Interstate Abortion Travel Is Already Straining Parts of the System

  • In Health
  • 2022-07-24 14:18:03Z
  • By The New York Times
Interstate Abortion Travel Is Already Straining Parts of the System
Interstate Abortion Travel Is Already Straining Parts of the System  

The reversal of Roe v. Wade did not affect the legal status of abortion in New Mexico, where seven clinics are still operating. But that does not mean an abortion is easy to obtain there.

The wait times for abortions at five of the clinics have been at least three weeks because of an influx of women from nearby states that have banned or restricted abortion. Some clinics were so full they couldn't book new appointments. Of the other two, one serves only patients seeking medication abortion before the 11th week of pregnancy, and the other is on the border with Texas, a drive of more than six hours from some parts of New Mexico.

Of all the states, New Mexico has been most affected by interstate abortion travel in making appointments, according to a nationwide survey of clinics by a research team led by Caitlin Myers, a professor of economics at Middlebury College who studies the effects of reproductive policy. But the data suggest that as more bans go into effect, women who need to travel to another state for an abortion may have more difficulty getting appointments. It may even become hard for those living in some states where it remains legal.

In most of the country, the average wait time for abortions before the overturning of Roe was around five days. That has increased only slightly, according to the survey, conducted July 11-14. In cities near states with bans, though, wait times were already starting to get longer, the survey found. Twenty-two percent of such clinics were booking appointments more than three weeks out. In cities farther from states with bans, 8% were. Thirteen percent of clinics still open were unreachable or were so full they were not taking new appointments.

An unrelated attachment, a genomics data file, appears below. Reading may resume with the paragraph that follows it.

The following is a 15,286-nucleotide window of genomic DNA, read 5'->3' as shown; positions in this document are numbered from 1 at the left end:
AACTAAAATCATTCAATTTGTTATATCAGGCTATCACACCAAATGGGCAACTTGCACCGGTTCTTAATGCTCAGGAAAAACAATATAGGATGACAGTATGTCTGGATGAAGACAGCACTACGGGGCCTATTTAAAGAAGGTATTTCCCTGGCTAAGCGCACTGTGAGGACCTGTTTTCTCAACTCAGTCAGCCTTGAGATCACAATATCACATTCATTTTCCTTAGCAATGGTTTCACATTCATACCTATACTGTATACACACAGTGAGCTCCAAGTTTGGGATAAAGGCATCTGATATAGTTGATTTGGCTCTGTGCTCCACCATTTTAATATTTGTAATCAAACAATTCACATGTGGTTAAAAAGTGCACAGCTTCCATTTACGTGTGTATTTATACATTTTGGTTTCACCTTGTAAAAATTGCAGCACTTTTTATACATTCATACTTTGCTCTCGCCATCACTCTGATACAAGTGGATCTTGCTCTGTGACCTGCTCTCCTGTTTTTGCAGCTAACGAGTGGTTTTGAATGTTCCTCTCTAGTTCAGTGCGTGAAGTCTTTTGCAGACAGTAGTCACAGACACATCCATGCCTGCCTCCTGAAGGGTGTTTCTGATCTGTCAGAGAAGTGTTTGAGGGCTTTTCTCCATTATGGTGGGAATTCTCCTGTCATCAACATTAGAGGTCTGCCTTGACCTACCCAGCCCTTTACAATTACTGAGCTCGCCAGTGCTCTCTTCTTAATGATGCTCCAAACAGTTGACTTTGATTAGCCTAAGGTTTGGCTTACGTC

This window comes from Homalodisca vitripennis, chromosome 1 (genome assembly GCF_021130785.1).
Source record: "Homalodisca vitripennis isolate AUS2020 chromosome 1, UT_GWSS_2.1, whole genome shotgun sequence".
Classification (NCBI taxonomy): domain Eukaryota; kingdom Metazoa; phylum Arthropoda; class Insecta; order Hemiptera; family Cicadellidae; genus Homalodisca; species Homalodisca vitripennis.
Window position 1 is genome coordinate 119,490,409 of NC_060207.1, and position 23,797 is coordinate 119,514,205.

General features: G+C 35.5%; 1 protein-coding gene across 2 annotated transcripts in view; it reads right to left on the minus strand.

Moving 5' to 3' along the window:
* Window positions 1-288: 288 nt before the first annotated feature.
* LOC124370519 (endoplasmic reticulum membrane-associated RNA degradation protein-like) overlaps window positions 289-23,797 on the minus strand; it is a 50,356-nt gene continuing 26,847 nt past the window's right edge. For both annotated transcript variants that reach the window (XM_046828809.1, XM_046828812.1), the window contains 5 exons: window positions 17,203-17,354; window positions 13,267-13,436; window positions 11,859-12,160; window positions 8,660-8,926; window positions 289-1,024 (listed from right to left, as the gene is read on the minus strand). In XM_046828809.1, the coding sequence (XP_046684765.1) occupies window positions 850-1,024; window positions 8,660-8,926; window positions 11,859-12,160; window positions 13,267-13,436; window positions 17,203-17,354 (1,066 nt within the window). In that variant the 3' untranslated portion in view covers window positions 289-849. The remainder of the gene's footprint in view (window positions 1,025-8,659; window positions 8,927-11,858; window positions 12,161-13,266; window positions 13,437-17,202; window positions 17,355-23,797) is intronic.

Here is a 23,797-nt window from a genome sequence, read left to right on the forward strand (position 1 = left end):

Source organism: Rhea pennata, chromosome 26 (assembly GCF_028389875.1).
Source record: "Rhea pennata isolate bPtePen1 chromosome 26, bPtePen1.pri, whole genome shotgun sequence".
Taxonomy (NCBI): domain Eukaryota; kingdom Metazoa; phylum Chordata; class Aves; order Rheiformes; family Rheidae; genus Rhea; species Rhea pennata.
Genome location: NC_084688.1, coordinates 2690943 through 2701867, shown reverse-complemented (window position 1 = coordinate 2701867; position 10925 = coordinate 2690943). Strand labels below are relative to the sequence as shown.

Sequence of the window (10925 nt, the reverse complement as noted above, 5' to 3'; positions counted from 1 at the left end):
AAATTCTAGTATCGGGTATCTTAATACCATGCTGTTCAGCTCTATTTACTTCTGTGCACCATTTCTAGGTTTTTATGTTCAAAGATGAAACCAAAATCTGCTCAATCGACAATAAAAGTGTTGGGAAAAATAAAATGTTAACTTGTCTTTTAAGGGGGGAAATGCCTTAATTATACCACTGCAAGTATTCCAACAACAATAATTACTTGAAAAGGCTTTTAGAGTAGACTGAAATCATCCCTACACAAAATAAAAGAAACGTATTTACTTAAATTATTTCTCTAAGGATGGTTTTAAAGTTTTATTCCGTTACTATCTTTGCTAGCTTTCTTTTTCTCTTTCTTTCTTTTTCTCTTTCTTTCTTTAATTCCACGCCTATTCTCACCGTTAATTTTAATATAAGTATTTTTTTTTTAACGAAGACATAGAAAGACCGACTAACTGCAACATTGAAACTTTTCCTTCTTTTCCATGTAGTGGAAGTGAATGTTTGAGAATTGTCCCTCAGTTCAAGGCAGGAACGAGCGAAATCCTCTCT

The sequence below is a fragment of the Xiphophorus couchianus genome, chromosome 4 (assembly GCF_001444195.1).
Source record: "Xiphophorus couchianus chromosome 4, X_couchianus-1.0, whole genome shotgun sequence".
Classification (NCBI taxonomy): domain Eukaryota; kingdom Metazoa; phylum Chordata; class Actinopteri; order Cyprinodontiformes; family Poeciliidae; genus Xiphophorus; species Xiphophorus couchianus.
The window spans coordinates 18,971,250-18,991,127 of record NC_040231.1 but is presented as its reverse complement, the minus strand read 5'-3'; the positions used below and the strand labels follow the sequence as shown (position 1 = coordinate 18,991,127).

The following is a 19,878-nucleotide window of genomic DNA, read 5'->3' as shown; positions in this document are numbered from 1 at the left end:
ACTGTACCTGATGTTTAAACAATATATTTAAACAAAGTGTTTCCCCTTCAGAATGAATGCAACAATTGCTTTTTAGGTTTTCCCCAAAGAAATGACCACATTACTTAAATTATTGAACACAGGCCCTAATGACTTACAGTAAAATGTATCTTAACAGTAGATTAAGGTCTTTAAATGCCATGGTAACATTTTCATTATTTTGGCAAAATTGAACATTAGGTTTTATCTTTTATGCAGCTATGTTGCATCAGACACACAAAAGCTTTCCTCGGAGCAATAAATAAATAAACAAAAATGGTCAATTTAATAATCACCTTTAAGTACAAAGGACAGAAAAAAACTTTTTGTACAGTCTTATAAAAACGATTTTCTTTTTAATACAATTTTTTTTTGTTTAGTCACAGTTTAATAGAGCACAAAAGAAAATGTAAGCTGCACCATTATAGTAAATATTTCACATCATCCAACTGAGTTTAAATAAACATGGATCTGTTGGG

"Even assuming patients can overcome the navigational barriers to get to states where abortion is legal, it is going to be incredibly difficult to provide that care to everyone," said Dr. Katherine Farris, medical director for a Planned Parenthood affiliate in the Southeast. On a recent day in Roanoke, Virginia, she saw patients from six states.

Overbooked clinics could mean patients have to drive farther to find a clinic with an opening, and a variety of research has found that long driving distances decrease abortions, especially for poor women, who may struggle with the costs and complications of long journeys.

But long wait times also mean that more abortions may be done later in pregnancy, a concern for people on both sides of the issue.

Before Roe was overturned, eight in 10 abortions in the United States were done in the first nine weeks of pregnancy - more than half of those in the first six weeks. That is likely to increase as wait times rise, providers and researchers said.

Many opponents of abortion say abortions later in pregnancy are more problematic than early ones, one of the drivers behind bans that prohibit abortion after a certain number of weeks. Abortion rights proponents say that forcing women who want abortions to delay having one can be harmful.

For one, as pregnancies progress, there are fewer abortion options. Medication abortion is approved in the United States only for use in the first 10 weeks of pregnancy. Abortions become costlier, more medically complicated and harder to obtain in later pregnancy. Georgia, South Carolina, Tennessee and Ohio now ban abortion after six weeks. The earliest that women generally find out they're pregnant is four weeks, so long wait times can mean an abortion is unavailable.

Continuing an unwanted pregnancy for weeks can also take a physical and emotional toll on women, said Dr. Lisa Hofler, clinical vice chair for the department of obstetrics and gynecology at the University of New Mexico Center for Reproductive Health, where patients now have to wait six weeks or can't make appointments at all.

"The goal for patients and for the health care system, from a public health standpoint, is people should be able to access their abortion care as early as possible," she said.

Mike Seibel, senior counsel at Abortion on Trial, a New Mexico anti-abortion litigation group, said he worried the long waits could lead to later abortions.